Our mindsets are influenced by a diverse range of factors. It’s not just our experiences influencing how we react to certain situations. Our surroundings can influence how we feel – a cluttered space can induce anxiety, and dark and featureless spaces are outstandingly uninspiring. The people we surround ourselves with can lift us up or drag us down. Time constraints and stress are massive influencers. And even transitory experiences – such as arguments with colleagues, friends, or spouses – can impact our mindsets. While the latter’s impact is usually temporary, negative influences can linger, particularly if certain tasks or projects become subconsciously associated with that experience.

So, the formation of mindset is deeply personal but it can be hugely influenced by our working environment. And it can be changed by the people we work with and business we work for. And the business effect of a company-wide mindset change can be staggering.


Managing mindset at work

Mindset management revolves around the concept of helping people to identify their own mental barriers and supporting them to overcome them. It can work on an individual or group level and it can take a variety of forms, including mindfulness, employee engagement programmes, and coaching. In many instances, small, cost-free changes can help, such as encouraging greater communication throughout all sectors of a business or addressing any issues with company culture. Perhaps more than anything else, simply being aware of mindset and what it can mean for your business and employees, and sharing that awareness, can start to initiate positive change.


The workplace impact

Employee and team mindset change can bring a full range of benefits to a business. By supporting stress reduction and enhancing job satisfaction and happiness, it can improve employee resilience, enhance productivity, and reduce staff turnover. For individuals, it can remove the barriers that may otherwise hold them back and prevent them from achieving their full potential, while also helping them to better accept change and deal with challenges. But there are also distinctive benefits that can apply to the different categories of your workforce.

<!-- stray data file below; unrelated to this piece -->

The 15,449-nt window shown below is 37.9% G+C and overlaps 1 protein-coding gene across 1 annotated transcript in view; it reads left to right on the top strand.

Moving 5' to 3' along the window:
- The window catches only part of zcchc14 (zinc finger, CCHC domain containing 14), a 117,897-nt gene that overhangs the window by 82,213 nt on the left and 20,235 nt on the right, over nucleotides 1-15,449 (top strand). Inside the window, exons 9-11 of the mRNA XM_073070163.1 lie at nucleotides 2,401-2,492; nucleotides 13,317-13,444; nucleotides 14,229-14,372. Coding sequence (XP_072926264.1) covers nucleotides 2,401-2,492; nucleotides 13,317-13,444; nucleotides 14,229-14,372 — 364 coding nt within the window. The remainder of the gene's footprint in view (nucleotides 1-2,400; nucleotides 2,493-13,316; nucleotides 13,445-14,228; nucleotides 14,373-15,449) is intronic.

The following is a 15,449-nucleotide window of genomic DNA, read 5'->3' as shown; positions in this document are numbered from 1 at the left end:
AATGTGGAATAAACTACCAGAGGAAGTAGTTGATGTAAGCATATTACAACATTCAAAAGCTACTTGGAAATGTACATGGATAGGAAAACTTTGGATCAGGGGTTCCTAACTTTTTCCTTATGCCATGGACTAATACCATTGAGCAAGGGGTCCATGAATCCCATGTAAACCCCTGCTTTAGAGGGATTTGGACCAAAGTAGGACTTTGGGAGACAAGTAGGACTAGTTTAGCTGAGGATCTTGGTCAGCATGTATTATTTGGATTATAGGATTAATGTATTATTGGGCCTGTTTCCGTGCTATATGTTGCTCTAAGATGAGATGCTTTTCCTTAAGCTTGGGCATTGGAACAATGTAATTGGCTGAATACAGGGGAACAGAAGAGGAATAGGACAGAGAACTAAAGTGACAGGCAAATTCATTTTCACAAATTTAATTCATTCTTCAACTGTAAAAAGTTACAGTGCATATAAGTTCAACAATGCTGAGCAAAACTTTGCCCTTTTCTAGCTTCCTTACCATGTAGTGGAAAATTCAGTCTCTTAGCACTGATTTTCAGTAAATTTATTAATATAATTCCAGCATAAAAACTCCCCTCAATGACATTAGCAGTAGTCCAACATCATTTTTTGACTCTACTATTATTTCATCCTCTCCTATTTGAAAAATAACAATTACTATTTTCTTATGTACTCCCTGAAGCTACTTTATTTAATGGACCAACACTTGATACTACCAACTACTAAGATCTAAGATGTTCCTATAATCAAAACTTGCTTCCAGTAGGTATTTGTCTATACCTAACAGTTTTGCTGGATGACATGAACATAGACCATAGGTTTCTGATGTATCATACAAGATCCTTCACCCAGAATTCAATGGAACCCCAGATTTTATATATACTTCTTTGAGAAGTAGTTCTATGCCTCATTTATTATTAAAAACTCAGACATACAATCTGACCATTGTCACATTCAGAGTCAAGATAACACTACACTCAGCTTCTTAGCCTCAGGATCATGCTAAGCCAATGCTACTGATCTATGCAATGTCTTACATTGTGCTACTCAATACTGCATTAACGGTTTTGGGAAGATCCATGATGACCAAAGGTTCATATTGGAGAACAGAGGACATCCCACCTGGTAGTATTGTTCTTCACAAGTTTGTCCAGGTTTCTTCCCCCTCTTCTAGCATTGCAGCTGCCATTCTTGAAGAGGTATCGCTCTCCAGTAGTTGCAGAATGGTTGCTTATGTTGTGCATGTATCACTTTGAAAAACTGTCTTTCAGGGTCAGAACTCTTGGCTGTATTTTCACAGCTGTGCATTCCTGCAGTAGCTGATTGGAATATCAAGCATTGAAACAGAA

Leadership – With positive mindset change, the board and senior management are equipped for more effective analysis and decision-making. Freed from the restrictive fear mindset which can cloud critical thinking. This can be particularly important in times of change.

Managers – In many respects, managers have the hardest role of all. Taking pressure from above and below, it is the role most associated with stress. And mindset change can support that, helping managers to avoid those feelings of being overwhelmed, while introducing positivity even when they are most pressurised.

Frontline workforce – For other employees, mindset change can often be about personal progression, supporting the individual to achieve their goals. But it’s also about finding value at work, helping to move away from the daily grind into a scenario that is at once challenging and rewarding.

Mindset influences everything. It is a key factor in an individual’s happiness, but it can also be influenced. The important thing to remember is that we all have the power to affect our employee’s mindset and we have a duty to use that power responsibly.